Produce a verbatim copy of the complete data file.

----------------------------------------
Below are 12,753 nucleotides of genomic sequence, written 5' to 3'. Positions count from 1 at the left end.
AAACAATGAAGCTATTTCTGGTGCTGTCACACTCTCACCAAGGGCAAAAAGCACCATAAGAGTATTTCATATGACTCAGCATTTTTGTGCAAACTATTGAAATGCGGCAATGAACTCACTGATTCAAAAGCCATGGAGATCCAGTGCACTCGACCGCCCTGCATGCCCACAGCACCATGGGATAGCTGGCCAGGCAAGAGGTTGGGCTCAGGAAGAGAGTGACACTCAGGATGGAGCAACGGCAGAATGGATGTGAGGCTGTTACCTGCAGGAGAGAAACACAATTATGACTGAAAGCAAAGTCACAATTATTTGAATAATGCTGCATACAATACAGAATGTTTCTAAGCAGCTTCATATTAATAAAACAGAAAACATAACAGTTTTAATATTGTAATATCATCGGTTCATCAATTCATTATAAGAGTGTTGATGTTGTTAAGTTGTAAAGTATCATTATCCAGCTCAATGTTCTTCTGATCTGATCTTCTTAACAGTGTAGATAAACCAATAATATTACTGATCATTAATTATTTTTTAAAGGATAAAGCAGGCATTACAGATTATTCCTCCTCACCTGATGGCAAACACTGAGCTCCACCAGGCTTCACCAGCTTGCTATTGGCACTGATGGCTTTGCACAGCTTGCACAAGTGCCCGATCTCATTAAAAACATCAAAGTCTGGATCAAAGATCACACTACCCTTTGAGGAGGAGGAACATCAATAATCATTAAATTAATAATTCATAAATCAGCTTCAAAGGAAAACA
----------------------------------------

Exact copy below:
Below are 12,753 nucleotides of genomic sequence, written 5' to 3'. Positions count from 1 at the left end.
AAACAATGAAGCTATTTCTGGTGCTGTCACACTCTCACCAAGGGCAAAAAGCACCATAAGAGTATTTCATATGACTCAGCATTTTTGTGCAAACTATTGAAATGCGGCAATGAACTCACTGATTCAAAAGCCATGGAGATCCAGTGCACTCGACCGCCCTGCATGCCCACAGCACCATGGGATAGCTGGCCAGGCAAGAGGTTGGGCTCAGGAAGAGAGTGACACTCAGGATGGAGCAACGGCAGAATGGATGTGAGGCTGTTACCTGCAGGAGAGAAACACAATTATGACTGAAAGCAAAGTCACAATTATTTGAATAATGCTGCATACAATACAGAATGTTTCTAAGCAGCTTCATATTAATAAAACAGAAAACATAACAGTTTTAATATTGTAATATCATCGGTTCATCAATTCATTATAAGAGTGTTGATGTTGTTAAGTTGTAAAGTATCATTATCCAGCTCAATGTTCTTCTGATCTGATCTTCTTAACAGTGTAGATAAACCAATAATATTACTGATCATTAATTATTTTTTAAAGGATAAAGCAGGCATTACAGATTATTCCTCCTCACCTGATGGCAAACACTGAGCTCCACCAGGCTTCACCAGCTTGCTATTGGCACTGATGGCTTTGCACAGCTTGCACAAGTGCCCGATCTCATTAAAAACATCAAAGTCTGGATCAAAGATCACACTACCCTTTGAGGAGGAGGAACATCAATAATCATTAAATTAATAATTCATAAATCAGCTTCAAAGGAAAACA